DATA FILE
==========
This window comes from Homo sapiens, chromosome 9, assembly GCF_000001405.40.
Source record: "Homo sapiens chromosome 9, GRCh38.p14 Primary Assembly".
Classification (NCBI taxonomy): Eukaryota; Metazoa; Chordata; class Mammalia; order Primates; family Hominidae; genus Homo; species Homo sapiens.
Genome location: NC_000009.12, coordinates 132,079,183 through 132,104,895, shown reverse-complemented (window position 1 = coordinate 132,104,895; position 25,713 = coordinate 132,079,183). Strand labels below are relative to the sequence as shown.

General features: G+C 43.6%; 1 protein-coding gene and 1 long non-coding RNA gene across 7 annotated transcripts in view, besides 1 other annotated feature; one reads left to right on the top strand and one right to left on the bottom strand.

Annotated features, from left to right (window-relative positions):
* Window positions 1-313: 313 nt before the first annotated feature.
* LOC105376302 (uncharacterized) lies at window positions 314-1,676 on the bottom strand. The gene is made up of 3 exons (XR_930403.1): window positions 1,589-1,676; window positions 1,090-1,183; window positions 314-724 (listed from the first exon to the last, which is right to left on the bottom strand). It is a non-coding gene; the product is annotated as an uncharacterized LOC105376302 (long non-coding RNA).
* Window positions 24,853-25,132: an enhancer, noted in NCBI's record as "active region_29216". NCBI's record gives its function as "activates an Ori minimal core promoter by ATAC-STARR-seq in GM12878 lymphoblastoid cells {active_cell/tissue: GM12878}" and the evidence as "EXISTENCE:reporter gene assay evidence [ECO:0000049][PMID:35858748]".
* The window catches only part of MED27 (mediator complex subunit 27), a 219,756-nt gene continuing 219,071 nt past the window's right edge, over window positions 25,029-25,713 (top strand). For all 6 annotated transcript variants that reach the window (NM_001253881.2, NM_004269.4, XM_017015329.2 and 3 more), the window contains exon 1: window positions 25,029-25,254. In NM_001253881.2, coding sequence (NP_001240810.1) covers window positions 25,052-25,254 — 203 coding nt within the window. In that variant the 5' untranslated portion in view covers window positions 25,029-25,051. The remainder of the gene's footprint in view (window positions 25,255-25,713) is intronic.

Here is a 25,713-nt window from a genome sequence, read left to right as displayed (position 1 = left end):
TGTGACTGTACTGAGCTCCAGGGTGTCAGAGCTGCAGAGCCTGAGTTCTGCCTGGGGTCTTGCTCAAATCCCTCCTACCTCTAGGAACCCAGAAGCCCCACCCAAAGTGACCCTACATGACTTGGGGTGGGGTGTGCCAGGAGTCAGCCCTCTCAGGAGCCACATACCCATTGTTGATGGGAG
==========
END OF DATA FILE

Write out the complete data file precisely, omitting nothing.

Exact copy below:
This window comes from Homo sapiens, chromosome 9, assembly GCF_000001405.40.
Source record: "Homo sapiens chromosome 9, GRCh38.p14 Primary Assembly".
Classification (NCBI taxonomy): Eukaryota; Metazoa; Chordata; class Mammalia; order Primates; family Hominidae; genus Homo; species Homo sapiens.
Genome location: NC_000009.12, coordinates 132,079,183 through 132,104,895, shown reverse-complemented (window position 1 = coordinate 132,104,895; position 25,713 = coordinate 132,079,183). Strand labels below are relative to the sequence as shown.

General features: G+C 43.6%; 1 protein-coding gene and 1 long non-coding RNA gene across 7 annotated transcripts in view, besides 1 other annotated feature; one reads left to right on the top strand and one right to left on the bottom strand.

Annotated features, from left to right (window-relative positions):
* Window positions 1-313: 313 nt before the first annotated feature.
* LOC105376302 (uncharacterized) lies at window positions 314-1,676 on the bottom strand. The gene is made up of 3 exons (XR_930403.1): window positions 1,589-1,676; window positions 1,090-1,183; window positions 314-724 (listed from the first exon to the last, which is right to left on the bottom strand). It is a non-coding gene; the product is annotated as an uncharacterized LOC105376302 (long non-coding RNA).
* Window positions 24,853-25,132: an enhancer, noted in NCBI's record as "active region_29216". NCBI's record gives its function as "activates an Ori minimal core promoter by ATAC-STARR-seq in GM12878 lymphoblastoid cells {active_cell/tissue: GM12878}" and the evidence as "EXISTENCE:reporter gene assay evidence [ECO:0000049][PMID:35858748]".
* The window catches only part of MED27 (mediator complex subunit 27), a 219,756-nt gene continuing 219,071 nt past the window's right edge, over window positions 25,029-25,713 (top strand). For all 6 annotated transcript variants that reach the window (NM_001253881.2, NM_004269.4, XM_017015329.2 and 3 more), the window contains exon 1: window positions 25,029-25,254. In NM_001253881.2, coding sequence (NP_001240810.1) covers window positions 25,052-25,254 — 203 coding nt within the window. In that variant the 5' untranslated portion in view covers window positions 25,029-25,051. The remainder of the gene's footprint in view (window positions 25,255-25,713) is intronic.

Here is a 25,713-nt window from a genome sequence, read left to right as displayed (position 1 = left end):
TGTGACTGTACTGAGCTCCAGGGTGTCAGAGCTGCAGAGCCTGAGTTCTGCCTGGGGTCTTGCTCAAATCCCTCCTACCTCTAGGAACCCAGAAGCCCCACCCAAAGTGACCCTACATGACTTGGGGTGGGGTGTGCCAGGAGTCAGCCCTCTCAGGAGCCACATACCCATTGTTGATGGGAG